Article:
Is it cruel to be kind? One in five say they are reluctant to pay complements in case it causes offence

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Is it cruel to be kind? One in five say they are reluctant to pay complements in case it causes offence

They're famously free of charge, but paying compliments is something one in five of us are now reluctant to do in case it causes offence.Researchers f

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They’re famously free of charge, but paying compliments is something one in five of us are now reluctant to do in case it causes offence.

Researchers found that 20 per cent of people fear remarks about appearance, looks, dress sense or work performance may cause unintentional embarrassment or upset.

Some 45 per cent of those polled said receiving a spontaneous compliment or kind remark still brightened their day, but only a quarter claimed to routinely compliment others in their daily life.

Younger people are the most hesitant to risk a nice word with one in four Millennials – those aged 25 to 39 – saying it could cause offence.

Generation X – otherwise known as 40- to 55-year-olds – also shared their reluctance, with 18 per cent keeping niceties at bay to avoid potential problems.

But older people are far more likely to be bold and pay a compliment. Just 16 per cent of people aged over 55 – or Baby Boomers – said they feared causing offence.

Researchers found that 20 per cent of people fear remarks about appearance, looks, dress sense or work performance may cause unintentional embarrassment or upset (file Image)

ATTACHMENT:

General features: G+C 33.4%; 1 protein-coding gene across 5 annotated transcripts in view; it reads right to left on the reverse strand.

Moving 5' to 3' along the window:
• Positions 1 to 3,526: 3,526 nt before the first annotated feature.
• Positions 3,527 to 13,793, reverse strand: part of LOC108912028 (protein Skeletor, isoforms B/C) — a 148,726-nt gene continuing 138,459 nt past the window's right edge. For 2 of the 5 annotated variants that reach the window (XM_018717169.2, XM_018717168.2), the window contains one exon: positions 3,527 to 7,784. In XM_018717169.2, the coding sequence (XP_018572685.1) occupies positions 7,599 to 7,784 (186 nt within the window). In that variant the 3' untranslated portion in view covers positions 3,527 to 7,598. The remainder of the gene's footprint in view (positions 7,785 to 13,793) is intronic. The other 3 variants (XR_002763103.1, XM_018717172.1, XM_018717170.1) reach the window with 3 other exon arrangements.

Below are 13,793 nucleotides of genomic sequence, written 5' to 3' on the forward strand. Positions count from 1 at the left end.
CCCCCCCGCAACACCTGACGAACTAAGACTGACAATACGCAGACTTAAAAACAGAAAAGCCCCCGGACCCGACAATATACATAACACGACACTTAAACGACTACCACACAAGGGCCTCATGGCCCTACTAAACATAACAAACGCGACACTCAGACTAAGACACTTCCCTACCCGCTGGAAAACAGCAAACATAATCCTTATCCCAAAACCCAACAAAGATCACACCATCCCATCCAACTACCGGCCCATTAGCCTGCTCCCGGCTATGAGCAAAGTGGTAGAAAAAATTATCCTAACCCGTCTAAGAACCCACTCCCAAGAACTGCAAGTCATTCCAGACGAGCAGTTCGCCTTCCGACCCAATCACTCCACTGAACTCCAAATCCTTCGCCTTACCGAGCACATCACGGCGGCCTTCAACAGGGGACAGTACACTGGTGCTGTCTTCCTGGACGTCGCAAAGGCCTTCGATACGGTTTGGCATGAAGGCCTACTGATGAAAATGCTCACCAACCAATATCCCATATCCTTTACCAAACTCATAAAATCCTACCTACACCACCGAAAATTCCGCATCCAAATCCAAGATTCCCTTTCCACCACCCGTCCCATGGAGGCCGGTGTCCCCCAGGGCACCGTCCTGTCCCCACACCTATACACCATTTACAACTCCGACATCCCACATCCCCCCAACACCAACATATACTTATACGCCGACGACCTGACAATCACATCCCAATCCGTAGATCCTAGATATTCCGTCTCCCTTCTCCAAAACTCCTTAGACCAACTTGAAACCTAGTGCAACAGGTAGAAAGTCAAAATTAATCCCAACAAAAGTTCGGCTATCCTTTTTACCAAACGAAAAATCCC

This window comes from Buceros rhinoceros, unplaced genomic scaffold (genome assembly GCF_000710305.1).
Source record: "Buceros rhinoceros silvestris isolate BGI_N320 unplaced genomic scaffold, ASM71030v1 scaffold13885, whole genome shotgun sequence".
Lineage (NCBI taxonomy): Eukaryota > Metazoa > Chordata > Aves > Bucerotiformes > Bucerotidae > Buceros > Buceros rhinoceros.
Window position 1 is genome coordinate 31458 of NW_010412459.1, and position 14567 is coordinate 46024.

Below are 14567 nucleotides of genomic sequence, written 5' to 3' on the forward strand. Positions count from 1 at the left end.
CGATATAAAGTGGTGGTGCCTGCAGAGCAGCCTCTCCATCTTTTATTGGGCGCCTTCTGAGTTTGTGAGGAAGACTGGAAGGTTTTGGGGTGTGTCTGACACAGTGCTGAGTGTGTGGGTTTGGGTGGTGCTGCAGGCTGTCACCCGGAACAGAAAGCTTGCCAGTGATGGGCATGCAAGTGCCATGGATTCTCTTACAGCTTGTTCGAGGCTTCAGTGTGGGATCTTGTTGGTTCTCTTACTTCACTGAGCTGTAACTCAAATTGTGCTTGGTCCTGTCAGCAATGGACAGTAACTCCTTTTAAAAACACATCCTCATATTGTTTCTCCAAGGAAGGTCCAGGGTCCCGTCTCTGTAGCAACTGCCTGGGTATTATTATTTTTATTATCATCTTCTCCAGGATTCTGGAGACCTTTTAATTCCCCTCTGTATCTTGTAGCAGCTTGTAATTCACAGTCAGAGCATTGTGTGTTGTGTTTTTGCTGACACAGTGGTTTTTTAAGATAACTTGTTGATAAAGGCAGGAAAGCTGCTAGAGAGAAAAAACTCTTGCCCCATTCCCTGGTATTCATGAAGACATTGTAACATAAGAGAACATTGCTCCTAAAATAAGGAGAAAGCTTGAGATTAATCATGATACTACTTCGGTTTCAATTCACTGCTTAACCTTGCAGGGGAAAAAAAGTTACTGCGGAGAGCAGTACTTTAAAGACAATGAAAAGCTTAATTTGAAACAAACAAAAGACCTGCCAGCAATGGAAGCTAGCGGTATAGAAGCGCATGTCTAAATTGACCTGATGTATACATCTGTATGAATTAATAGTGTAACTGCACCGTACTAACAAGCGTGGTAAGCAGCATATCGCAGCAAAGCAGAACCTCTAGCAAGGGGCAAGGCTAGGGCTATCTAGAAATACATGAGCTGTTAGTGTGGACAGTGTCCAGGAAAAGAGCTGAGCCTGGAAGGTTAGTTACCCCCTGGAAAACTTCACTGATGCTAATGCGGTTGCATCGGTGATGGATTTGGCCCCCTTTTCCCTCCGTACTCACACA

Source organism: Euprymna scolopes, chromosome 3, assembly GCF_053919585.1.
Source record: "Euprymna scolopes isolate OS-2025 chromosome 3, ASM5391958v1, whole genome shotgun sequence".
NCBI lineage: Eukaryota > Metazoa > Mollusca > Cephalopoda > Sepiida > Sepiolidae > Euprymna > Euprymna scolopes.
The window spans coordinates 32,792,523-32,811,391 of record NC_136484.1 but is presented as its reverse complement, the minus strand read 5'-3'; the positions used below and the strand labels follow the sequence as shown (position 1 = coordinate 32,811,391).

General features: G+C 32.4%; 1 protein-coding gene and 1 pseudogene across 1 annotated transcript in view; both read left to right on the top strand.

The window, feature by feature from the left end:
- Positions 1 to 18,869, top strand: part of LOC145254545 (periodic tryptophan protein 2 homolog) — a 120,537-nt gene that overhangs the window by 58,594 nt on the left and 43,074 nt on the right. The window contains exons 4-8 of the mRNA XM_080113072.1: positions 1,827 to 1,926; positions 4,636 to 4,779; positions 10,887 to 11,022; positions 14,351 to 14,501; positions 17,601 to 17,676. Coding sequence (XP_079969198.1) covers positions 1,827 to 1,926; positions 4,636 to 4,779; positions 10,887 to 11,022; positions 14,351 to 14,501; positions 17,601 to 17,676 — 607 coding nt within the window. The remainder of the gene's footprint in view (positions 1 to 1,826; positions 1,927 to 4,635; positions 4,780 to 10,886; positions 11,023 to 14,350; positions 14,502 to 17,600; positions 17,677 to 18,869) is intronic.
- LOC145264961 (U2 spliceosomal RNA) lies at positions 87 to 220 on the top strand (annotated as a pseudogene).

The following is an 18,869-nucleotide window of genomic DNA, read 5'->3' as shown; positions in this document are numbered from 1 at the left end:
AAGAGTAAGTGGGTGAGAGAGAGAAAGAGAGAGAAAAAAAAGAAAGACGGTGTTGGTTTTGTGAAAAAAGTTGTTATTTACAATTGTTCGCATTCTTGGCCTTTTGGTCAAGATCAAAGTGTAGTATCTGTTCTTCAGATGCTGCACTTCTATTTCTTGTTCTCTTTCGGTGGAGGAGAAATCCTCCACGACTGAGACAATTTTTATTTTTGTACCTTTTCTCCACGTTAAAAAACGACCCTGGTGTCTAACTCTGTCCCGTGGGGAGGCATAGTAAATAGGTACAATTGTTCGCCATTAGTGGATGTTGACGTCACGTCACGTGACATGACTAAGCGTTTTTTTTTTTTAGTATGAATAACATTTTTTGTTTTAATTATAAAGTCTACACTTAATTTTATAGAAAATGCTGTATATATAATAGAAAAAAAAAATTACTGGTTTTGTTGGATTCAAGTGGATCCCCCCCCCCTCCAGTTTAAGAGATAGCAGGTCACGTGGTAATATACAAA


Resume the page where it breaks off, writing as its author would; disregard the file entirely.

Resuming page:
Researchers found that 20 per cent of people fear remarks about appearance, looks, dress sense or work performance may cause unintentional embarrassment or upset (file Image) 

Older people are far more likely to be bold and pay a compliment. Just 16 per cent of people aged over 55 – or Baby Boomers – said they feared causing offence (file Image)

Older people are far more likely to be bold and pay a compliment. Just 16 per cent of people aged over 55 – or Baby Boomers – said they feared causing offence (file Image)

And two-thirds of those quizzed are more comfortable complimenting strangers, believing to be on safer ground.

The survey of 2,001 British adults was carried out by malt loaf brand Soreen.

Liz Jacobs, the firm’s marketing director, said: ‘Compliments cost nothing but provide such a big lift. They are simple, but sometimes not easy.

‘Often people worry the compliment they are about to give will be misconstrued. But delivered with a smile, it will make someone’s day and will make yours, too.’

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